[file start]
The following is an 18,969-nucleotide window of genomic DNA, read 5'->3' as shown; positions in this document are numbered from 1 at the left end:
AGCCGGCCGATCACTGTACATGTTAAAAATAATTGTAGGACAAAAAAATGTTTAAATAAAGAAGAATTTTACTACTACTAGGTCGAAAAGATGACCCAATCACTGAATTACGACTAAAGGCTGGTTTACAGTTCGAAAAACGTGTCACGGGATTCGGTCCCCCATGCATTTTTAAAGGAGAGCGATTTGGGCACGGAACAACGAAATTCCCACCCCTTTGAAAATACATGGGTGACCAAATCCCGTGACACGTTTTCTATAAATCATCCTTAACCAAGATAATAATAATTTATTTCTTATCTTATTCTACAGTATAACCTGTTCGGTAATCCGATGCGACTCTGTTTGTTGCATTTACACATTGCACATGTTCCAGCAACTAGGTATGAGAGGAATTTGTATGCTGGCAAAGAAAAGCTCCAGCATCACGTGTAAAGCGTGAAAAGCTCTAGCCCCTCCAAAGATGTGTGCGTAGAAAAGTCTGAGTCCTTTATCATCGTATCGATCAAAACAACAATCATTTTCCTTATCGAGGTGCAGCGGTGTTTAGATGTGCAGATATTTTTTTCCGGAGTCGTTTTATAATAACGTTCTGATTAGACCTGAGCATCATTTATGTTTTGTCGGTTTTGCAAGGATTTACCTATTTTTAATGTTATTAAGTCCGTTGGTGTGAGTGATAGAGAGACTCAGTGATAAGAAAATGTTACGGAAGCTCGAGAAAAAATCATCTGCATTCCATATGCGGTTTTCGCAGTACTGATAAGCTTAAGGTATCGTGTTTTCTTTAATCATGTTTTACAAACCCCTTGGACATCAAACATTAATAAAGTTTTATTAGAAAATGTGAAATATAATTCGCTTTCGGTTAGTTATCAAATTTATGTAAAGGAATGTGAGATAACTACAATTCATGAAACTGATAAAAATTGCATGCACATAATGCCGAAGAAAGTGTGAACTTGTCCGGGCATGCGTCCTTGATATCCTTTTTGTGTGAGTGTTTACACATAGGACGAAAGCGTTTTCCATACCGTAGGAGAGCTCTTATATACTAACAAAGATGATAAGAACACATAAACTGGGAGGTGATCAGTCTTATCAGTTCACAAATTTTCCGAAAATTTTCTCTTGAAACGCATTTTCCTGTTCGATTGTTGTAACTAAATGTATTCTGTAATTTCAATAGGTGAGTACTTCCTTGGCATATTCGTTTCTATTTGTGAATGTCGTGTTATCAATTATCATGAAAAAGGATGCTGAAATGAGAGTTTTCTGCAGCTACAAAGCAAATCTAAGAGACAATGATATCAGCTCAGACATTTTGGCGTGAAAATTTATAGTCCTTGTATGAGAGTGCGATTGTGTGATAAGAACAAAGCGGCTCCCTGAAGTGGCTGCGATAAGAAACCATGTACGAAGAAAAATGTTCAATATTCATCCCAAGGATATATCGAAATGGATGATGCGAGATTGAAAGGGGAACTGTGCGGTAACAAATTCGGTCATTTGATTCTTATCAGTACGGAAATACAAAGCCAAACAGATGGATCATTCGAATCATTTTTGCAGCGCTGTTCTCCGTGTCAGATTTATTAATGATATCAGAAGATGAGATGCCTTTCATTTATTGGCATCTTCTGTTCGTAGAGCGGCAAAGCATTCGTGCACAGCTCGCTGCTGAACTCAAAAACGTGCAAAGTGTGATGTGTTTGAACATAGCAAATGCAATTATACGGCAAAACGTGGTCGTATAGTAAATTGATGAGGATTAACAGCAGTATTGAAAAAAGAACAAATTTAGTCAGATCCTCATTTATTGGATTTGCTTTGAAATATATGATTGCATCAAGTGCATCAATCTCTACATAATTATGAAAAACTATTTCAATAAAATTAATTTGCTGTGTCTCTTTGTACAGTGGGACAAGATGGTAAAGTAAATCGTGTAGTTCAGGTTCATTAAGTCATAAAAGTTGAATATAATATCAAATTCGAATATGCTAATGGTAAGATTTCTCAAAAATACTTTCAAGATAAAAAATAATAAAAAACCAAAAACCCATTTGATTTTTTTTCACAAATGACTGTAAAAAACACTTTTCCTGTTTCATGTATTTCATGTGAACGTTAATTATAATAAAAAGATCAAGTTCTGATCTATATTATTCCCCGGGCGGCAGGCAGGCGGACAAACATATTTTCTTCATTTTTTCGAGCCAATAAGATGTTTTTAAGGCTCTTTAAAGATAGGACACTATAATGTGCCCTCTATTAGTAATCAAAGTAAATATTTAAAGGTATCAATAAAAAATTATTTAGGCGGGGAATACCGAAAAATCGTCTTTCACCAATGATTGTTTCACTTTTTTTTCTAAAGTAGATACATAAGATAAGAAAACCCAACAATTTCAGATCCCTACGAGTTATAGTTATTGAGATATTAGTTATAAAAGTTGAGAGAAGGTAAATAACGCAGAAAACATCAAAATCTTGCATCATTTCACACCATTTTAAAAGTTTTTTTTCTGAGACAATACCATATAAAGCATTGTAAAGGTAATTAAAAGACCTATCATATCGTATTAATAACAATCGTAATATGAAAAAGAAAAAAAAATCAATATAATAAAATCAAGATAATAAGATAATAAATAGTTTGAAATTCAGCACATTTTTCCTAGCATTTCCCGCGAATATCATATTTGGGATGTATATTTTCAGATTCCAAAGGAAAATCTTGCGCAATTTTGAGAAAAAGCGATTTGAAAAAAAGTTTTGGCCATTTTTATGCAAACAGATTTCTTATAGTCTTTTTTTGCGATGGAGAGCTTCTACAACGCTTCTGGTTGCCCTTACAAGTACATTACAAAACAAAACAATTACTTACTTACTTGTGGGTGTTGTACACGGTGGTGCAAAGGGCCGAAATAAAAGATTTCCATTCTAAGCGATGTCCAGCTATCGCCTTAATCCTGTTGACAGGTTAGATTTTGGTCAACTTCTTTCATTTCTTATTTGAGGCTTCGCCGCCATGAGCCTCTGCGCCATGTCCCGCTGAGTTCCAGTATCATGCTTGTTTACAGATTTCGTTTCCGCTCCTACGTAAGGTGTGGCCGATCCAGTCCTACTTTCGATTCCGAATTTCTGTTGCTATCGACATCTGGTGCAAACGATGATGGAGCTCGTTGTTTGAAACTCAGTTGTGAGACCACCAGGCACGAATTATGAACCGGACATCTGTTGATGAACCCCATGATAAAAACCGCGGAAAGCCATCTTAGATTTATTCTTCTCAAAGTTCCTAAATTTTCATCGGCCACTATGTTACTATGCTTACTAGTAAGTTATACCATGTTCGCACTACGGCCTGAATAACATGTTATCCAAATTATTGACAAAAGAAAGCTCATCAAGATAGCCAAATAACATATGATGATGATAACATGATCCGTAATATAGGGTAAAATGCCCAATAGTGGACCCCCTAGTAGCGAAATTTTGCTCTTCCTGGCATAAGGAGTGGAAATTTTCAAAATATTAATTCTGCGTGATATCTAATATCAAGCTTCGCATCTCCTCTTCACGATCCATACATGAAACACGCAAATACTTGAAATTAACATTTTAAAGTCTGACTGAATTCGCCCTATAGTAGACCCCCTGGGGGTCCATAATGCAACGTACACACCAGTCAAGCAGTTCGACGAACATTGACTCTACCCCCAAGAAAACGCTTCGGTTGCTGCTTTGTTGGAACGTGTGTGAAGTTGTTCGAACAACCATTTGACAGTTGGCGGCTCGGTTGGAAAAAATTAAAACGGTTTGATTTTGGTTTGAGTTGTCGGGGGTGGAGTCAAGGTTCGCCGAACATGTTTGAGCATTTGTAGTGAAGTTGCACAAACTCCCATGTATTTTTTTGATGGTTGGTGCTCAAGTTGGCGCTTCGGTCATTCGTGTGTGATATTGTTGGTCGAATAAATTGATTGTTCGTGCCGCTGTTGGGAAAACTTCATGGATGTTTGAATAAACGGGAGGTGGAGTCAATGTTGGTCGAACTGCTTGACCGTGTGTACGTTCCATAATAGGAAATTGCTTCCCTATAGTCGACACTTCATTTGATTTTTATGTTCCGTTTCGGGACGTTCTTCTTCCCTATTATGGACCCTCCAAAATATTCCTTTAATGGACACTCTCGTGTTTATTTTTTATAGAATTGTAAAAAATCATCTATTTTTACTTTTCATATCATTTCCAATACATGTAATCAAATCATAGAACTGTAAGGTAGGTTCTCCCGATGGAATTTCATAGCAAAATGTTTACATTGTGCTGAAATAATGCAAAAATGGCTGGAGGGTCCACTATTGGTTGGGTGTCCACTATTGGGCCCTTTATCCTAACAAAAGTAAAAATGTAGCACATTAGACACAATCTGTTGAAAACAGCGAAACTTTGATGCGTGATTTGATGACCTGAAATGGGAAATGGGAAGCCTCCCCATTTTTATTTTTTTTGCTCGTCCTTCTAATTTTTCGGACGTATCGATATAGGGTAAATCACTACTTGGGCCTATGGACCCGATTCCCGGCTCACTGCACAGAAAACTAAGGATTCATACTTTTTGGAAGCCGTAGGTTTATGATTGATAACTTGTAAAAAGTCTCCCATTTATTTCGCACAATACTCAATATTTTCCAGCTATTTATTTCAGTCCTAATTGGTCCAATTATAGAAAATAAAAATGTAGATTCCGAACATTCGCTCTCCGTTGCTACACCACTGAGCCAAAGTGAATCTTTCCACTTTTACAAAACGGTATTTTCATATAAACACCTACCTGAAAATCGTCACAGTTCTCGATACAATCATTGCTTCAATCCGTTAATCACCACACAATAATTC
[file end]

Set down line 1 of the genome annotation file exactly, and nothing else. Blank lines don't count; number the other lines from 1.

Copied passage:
The following is an 18,969-nucleotide window of genomic DNA, read 5'->3' as shown; positions in this document are numbered from 1 at the left end: